Pulse


Pulse

By GCN Staff


Disease detection project tested at Brazil’s World Cup

Disease detection project tested at Brazil's World Cup

Soccer wasn’t the only thing Brazilians were watching last week.

Using tablet-based software designed by the Centers for Disease Control, public health experts from Brazil’s Ministry of Health tested a disease detection system that gives researchers the ability to identify outbreaks earlier and with more precision.

The tablet-based system and the Epi Info software driving it are seen as an important advance in helping to identify outbreaks earlier and with more precision. That ability is especially important in mass gatherings such as the World Cup and other major events, the Centers for Disease Control wrote in its Our Global Voices blog.

According to the CDC, this the first large-scale (both numerically and geographically) disease surveillance system designed to collect and then stream data to a central location where public health officials can access it via a centrally located dashboard for analysis and response.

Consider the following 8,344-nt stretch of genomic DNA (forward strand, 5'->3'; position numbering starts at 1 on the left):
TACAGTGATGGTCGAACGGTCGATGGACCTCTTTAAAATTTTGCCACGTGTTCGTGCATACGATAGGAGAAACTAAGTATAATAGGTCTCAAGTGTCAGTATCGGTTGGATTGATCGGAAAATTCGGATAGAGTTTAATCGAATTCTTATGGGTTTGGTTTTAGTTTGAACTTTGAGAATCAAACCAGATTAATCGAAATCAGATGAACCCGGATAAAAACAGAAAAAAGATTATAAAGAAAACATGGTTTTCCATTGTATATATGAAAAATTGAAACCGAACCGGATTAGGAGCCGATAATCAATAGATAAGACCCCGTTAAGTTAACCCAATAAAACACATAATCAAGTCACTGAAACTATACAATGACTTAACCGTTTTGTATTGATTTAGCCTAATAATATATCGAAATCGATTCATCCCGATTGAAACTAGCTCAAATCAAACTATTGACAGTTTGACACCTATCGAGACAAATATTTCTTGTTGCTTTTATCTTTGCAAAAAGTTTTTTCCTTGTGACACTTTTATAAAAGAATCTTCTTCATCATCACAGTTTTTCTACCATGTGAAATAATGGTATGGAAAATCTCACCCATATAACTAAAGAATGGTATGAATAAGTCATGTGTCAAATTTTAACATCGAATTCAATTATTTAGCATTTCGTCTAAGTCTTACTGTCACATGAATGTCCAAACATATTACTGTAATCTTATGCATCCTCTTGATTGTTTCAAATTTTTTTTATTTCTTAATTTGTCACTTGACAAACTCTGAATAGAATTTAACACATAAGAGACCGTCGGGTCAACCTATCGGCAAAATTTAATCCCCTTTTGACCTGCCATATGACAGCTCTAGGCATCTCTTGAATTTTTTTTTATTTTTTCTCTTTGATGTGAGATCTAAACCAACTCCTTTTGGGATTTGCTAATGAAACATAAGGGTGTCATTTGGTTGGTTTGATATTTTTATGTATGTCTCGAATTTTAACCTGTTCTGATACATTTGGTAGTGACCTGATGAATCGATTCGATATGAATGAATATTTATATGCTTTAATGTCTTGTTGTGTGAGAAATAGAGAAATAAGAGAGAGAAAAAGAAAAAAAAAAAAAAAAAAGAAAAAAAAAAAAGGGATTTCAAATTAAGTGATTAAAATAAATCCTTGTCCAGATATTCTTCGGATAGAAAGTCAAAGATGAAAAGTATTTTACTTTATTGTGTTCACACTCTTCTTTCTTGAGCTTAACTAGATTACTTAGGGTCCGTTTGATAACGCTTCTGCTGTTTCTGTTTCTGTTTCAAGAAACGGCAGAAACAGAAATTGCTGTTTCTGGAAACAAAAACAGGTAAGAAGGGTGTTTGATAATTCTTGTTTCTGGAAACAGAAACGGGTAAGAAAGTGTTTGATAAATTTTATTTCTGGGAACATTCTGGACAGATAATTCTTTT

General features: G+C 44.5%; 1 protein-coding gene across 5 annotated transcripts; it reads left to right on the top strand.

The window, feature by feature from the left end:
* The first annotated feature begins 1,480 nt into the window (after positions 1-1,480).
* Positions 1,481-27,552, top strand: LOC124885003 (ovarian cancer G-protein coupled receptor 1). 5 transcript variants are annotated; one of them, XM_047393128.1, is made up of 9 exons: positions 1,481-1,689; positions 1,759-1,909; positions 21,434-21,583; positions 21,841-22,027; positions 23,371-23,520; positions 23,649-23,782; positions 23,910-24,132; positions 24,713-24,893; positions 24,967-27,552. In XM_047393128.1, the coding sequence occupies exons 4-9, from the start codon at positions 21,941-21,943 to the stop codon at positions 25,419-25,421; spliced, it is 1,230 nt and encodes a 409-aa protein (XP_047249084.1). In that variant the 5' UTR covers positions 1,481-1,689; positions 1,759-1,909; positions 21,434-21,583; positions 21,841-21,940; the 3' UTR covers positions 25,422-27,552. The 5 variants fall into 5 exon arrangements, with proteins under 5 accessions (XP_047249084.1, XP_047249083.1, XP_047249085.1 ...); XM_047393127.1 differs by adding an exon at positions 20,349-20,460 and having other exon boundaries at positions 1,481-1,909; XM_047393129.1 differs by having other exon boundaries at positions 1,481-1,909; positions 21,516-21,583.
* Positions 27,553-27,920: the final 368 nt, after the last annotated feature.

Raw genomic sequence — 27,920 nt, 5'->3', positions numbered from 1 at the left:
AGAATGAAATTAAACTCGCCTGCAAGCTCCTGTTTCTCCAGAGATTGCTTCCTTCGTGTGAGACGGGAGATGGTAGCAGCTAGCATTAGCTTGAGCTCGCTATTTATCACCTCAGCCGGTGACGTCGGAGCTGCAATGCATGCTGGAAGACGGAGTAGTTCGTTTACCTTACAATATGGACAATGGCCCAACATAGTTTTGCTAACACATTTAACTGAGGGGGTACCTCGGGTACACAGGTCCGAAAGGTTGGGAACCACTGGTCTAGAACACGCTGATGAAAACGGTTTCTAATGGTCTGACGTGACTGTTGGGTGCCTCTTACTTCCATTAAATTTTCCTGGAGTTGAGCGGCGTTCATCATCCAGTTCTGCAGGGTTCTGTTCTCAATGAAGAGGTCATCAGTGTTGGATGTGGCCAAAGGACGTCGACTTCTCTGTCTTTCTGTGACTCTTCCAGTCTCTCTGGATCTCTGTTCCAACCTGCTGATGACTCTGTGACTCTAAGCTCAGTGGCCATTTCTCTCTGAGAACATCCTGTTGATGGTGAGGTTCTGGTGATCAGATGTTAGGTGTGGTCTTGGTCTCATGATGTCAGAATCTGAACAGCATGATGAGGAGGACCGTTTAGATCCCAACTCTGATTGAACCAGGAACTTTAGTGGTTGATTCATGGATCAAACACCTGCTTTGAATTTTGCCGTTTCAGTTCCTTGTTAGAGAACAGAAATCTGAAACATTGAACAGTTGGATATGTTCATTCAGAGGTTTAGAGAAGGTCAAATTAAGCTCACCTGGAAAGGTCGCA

The software is the key, CDC explained. Tablets are pre-loaded with specialized CDC developed Epi Info software that allows epidemiologists in the field to collect data for a wide array of categories and indicators. The data is stored offline until Internet connectivity is available, at which point it is sent to the cloud for aggregation. At a “home base” that is often an emergency operations center, the data can then be viewed on a dashboard that is continuously updated with statistical results, charts, and maps.

The capability will allow outbreaks to be detected far quicker than with previous technology.

With the system functioning well after the first two weeks of the World Cup, Asad Islam, CDC’s Epi Info team lead, said that it is conceivable to take the lessons learned there and apply them to other public health surveillance and response activities related to outbreaks, natural disasters or humanitarian crises. That remains in the future, however. As successful as the World Cup experience has been to date, the system is still in pilot stage.